Thoughts: Fall Course Prep

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Now that I have some certainty of what I will be teaching this fall, I’m trying to sort through how I might shape those courses. What follows is my attempt to organize some thoughts through writing. Admittedly, this is mostly for myself, and isn’t the most entertaining bit I’ve written, but I thought I would share what I’m thinking for anyone who might be interested in my process when it comes to course creation and the inclusion of video games. So yeah, it is what it is.

The Basics:

  • I will be teaching two sections of English 103 which are entry level composition and rhetoric courses. English 103 focuses on the process of writing, audience, critical reading of various texts, self-discovery and engagement with communities, and electronic writing.
  • English courses generally have anywhere from 21-27 students enrolled.

Options:
In terms of the university where I’ll be teaching, they are fairly flexible and open to new ideas and methods in the classroom as long as course outcomes are met. This is the same university that let me run a second semester composition course as a video game, so we both know what we’re getting into. 😉

One of my primary motivations for including video games in these courses is that many students already know them; they possess knowledge of video games and their cultures which translates into a form of digital literacy. Video games can also help students be a bit more comfortable with the class and with writing. And because I am familiar with video games, the common interest acts as a bridge between me and some of my students. I could go on at length about why video games matter in education, but I have a whole “Press Start” category for that.

But this is where I have some decisions to make. While I would love to continue experimenting with digital rhetoric and gamification, I have a hunch that running a first-semester composition course as a game would not be as successful as a second semester course for a few reasons, and, because this will be my first semester back to grad school, I want to allow myself a period of time to ease back into everything.

So I’ve scrapped the idea of an entire course as game and am considering a unit that is either focused on video games (it will have students writing about some video game aspect) or using video games as an example for how a single assignment could play out.

Regardless of my integration of video games or not, the courses, as is typical, will focus on five major writing assignments. The assignments will probably be as follows:

  • This I Believe Essay (narrative writing)
  • Visual Analysis (focuses on visual & rhetorical features)
  • Rhetorical Analysis (focuses on written, rhetorical features)
  • Summary Packet (summative and evaluative writing & documentation skills)
  • Inquiry Project (mini research assignment using skills from previous papers)

The obvious choice would be to pair video games with the visual analysis assignment. In the past, I taught the assignment focusing on advertisements that presented stereotypes, and some of my students did use video games for their papers. So this can easily work. And, again, I wouldn’t require students to write about video games (obviously they could if they had the desire), but video game advertising could be used as an example to work through the unit.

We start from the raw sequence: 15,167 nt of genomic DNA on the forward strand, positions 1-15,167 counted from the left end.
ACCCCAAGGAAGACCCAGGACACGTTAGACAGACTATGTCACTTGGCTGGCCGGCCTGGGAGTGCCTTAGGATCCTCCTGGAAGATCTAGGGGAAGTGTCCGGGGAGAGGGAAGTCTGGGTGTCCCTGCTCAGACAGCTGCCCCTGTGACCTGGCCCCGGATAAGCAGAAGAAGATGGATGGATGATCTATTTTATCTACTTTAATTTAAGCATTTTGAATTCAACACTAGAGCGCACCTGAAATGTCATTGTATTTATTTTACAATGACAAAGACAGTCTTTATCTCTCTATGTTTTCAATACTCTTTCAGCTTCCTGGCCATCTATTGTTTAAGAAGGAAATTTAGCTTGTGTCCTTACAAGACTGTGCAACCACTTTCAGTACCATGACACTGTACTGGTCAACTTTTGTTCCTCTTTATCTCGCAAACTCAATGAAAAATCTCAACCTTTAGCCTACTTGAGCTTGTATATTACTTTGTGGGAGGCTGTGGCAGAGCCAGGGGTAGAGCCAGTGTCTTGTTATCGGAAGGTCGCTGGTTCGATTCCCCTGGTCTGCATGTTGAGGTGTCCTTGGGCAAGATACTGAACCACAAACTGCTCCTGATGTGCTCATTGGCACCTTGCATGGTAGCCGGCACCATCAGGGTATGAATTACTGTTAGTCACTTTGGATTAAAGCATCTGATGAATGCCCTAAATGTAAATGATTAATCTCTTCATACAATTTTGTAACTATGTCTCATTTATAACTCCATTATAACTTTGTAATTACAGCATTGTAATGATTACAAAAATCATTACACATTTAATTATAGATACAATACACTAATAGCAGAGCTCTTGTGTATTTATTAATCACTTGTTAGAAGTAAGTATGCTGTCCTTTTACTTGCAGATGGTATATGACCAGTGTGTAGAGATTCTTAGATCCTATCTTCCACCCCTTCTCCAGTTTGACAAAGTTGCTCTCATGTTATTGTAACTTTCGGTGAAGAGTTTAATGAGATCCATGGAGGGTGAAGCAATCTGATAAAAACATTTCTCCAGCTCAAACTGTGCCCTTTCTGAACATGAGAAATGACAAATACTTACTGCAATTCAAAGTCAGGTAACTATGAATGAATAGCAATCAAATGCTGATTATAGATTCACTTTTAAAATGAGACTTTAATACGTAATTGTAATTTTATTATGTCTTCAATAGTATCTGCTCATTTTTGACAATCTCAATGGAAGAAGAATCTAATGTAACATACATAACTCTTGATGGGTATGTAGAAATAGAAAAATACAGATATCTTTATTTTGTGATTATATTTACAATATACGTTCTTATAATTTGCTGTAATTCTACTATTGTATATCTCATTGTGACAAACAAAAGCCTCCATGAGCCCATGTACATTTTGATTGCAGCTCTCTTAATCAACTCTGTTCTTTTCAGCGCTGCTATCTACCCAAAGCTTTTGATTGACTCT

The other option would be to use examples of how people talk about video games for the rhetorical analysis. Students could analyze articles from gaming news sites and compare them to forums or other communities where people talk about games. Students would analyze the ways in which arguments are shaped, claims are made, and even how games are described between communities.

Both options will need a lot of work on my part, and I’ll need to think through them some more. I welcome any thoughts regarding either option or any other ideas you may have.

I will have a more “video game focused” post for Thursday and an update for the coming months soon. Thank you for reading. 🙂

Author: Tabitha

I game. I teach. I write. Graduate student pursuing a PhD in Rhetoric and Writing. Interested in the use of video games in education, digital rhetoric, and literacy.

6 thoughts

  1. I want to read all your books!

    Wait…that sounds weird. What I mean is, some of those books look interesting. I’ve just finished “Wonderland: How Play Made The Modern World” by Steven Johnson, and it’s got me quite interested in the whole “Play as a tool” thing. I’ma look up that “Reality is Broken” one, I think.

    Liked by 2 people

      1. Yeah, it was a decent read – but it’s more of a loose overview of frivolity (and how seemingly trivial things had a much greater impact on history than once thought) rather than an academic look at any one thing in particular. The bit about Video Games was quite brief, but he goes into more detail about them in his book “Everything Bad is Good for You”.

        “Death by Video Game” by Simon Parkin is also quite a good book about how Video Games can contribute to the modern world (there’s a review of it at my place, you know…. if you’re interested 😉). Reality is Broken looks quite similar, and given it’s available on my poor man’s kindle, I think I’ma give it a go!

        Liked by 1 person

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